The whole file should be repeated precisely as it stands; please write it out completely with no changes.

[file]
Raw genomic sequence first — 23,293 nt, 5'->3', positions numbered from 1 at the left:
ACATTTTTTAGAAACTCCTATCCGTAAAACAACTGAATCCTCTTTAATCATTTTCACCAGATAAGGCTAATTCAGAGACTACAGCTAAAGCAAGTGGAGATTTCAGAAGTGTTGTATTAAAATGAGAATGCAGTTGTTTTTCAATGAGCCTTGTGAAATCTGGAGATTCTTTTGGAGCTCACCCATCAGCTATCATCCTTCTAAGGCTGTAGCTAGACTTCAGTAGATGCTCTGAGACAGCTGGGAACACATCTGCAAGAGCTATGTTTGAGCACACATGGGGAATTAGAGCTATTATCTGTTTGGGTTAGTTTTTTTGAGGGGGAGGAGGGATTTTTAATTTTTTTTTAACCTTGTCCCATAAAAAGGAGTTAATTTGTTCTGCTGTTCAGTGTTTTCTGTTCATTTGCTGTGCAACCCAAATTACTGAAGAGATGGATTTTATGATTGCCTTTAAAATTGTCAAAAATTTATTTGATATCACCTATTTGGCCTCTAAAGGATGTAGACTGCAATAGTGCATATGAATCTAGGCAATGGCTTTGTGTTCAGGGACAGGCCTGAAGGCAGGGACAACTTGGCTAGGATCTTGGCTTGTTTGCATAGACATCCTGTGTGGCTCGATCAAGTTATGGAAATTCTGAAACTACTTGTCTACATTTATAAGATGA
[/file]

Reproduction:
Raw genomic sequence first — 23,293 nt, 5'->3', positions numbered from 1 at the left:
ACATTTTTTAGAAACTCCTATCCGTAAAACAACTGAATCCTCTTTAATCATTTTCACCAGATAAGGCTAATTCAGAGACTACAGCTAAAGCAAGTGGAGATTTCAGAAGTGTTGTATTAAAATGAGAATGCAGTTGTTTTTCAATGAGCCTTGTGAAATCTGGAGATTCTTTTGGAGCTCACCCATCAGCTATCATCCTTCTAAGGCTGTAGCTAGACTTCAGTAGATGCTCTGAGACAGCTGGGAACACATCTGCAAGAGCTATGTTTGAGCACACATGGGGAATTAGAGCTATTATCTGTTTGGGTTAGTTTTTTTGAGGGGGAGGAGGGATTTTTAATTTTTTTTTAACCTTGTCCCATAAAAAGGAGTTAATTTGTTCTGCTGTTCAGTGTTTTCTGTTCATTTGCTGTGCAACCCAAATTACTGAAGAGATGGATTTTATGATTGCCTTTAAAATTGTCAAAAATTTATTTGATATCACCTATTTGGCCTCTAAAGGATGTAGACTGCAATAGTGCATATGAATCTAGGCAATGGCTTTGTGTTCAGGGACAGGCCTGAAGGCAGGGACAACTTGGCTAGGATCTTGGCTTGTTTGCATAGACATCCTGTGTGGCTCGATCAAGTTATGGAAATTCTGAAACTACTTGTCTACATTTATAAGATGA